Speaker Pumps Up Audience

Duane+Myko+made+his+debut+at+RHS+Nov.+19.+He+excited+the+crowd+with+music+and+poetry+in+his+relatable+words.+--Meklit+Bekele

Duane Myko made his debut at RHS Nov. 19. He excited the crowd with music and poetry in his relatable words. --Meklit Bekele

Duane Myko made his debut at RHS Nov. 19. He excited the crowd with music and poetry in his relatable words. --Meklit Bekele
Duane Myko made his debut at RHS Nov. 19. He excited the crowd with music and poetry in his relatable words. –Meklit Bekele

With lasers beaming, beach balls bouncing and music bumping, the stage was set for motivational speaker Duane Myko to change young lives.

Myko has entertained and motivated over 390,000 students across the country. Since 2011, his style has appealed to high school age kids, with hot tracks like Rae Strummond’s “No Type” and Migo’s “Fight Night” playing throughout his presentation.

On Nov. 19, students were treated to the Duane Myko experience, a three-part play of “poetry, comedy and entertainment,” as he described it in his introduction. The play is known as “Should, Could, Dream” and is loosely based on Myko’s peers and personal experiences growing up.

English teacher Ambereen Khan-Baker, as one of the coordinators of the Pre-ACES and AVID programs, worked with College-Career Info Coordinator Janet Harris to bring Myko to Rockville. “He’s pretty well-known in the country. Mrs. Harris has been in touch with him and knows him really well, and we looked at his website. He looked highly engaging,” Khan-Baker said.

Myko’s debut at Rockville captivated the crowd. After having both sides of the auditorium compete to make the most noise, Myko asked the crowd an exciting question: “Ya��all wanna turn up?”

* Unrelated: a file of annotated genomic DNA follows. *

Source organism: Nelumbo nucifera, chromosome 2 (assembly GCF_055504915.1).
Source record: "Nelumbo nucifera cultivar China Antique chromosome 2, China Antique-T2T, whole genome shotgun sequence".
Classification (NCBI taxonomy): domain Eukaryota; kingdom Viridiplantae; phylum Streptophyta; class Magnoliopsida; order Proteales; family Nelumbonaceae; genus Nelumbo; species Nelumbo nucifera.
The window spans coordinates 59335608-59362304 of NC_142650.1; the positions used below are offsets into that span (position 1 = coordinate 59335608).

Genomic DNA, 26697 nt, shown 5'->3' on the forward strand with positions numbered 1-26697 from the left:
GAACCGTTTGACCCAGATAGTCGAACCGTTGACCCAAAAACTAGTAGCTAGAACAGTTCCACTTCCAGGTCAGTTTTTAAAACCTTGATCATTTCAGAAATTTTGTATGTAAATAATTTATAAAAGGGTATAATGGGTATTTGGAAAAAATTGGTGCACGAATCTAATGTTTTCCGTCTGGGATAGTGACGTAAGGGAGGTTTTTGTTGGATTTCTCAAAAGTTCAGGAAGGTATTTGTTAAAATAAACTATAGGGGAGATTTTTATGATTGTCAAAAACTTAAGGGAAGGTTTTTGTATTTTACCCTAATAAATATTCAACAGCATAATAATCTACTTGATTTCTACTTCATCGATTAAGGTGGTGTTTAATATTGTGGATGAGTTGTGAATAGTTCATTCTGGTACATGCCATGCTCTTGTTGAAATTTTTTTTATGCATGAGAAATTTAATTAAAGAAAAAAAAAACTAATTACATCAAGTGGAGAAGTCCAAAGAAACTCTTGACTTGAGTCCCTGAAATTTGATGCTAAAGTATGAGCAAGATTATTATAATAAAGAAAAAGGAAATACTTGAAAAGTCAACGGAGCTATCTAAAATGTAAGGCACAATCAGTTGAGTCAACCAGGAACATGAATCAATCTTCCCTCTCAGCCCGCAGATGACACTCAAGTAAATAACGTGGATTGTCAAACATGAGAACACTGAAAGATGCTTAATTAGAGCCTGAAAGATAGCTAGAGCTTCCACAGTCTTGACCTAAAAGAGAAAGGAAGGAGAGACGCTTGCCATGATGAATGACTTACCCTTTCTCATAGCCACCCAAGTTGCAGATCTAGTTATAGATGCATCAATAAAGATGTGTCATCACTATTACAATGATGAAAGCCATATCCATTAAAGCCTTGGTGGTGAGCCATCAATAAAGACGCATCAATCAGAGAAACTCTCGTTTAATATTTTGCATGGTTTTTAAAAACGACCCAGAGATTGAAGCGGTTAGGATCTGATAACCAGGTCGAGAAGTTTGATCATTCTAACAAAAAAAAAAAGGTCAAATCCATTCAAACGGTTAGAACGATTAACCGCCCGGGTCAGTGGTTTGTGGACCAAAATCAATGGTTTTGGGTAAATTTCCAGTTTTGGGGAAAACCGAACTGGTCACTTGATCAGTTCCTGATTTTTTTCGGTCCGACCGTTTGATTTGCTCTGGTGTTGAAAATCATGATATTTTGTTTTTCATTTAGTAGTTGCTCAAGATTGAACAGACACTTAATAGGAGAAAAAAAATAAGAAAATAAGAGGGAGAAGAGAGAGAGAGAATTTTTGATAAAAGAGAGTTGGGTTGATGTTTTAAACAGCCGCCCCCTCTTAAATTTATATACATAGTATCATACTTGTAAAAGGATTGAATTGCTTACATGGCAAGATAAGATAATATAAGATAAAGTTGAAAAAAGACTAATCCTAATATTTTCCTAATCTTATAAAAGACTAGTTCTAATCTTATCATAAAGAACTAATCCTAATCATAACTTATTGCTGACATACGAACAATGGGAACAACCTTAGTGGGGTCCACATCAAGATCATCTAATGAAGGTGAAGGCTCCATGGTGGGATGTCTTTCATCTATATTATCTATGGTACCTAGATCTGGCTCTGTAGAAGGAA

The crowd demanded it.

“I was told Rockville is the most turnt up high school out there!” Myko said as he tossed another ball into the crowd. The presentation then began with Myko explaining the “Should” character and taking on the role.

“Should,” named for all the responsible actions he “should” have done, was shown as a class clown known for his lack of homework and surplus of wise cracks. “Could,” had ambitions but struggled to focus. “Dream,” meanwhile, represented the hardworking attitude Myko wanted the audience to emulate.

Junior Laura Kjellman enjoyed the performance, and said afterwards she understood the message. “He relates to his audience well and puts it in terms we will understand rather than someone lecturing us until we fall asleep.”

Myko, by taking breaks from character at different times to explain lessons, was able to both teach values and entertain, all in a concert-atmosphere.

Junior Joanna Klinedinst said, “There were a lot of people that I saw who really enjoyed his presentation. Not everyone responds well to a lecture about getting their act together, but he used his own experiences to connect with the students and a lot of them were able to understand his message better since it was told in a form they understood and enjoyed.”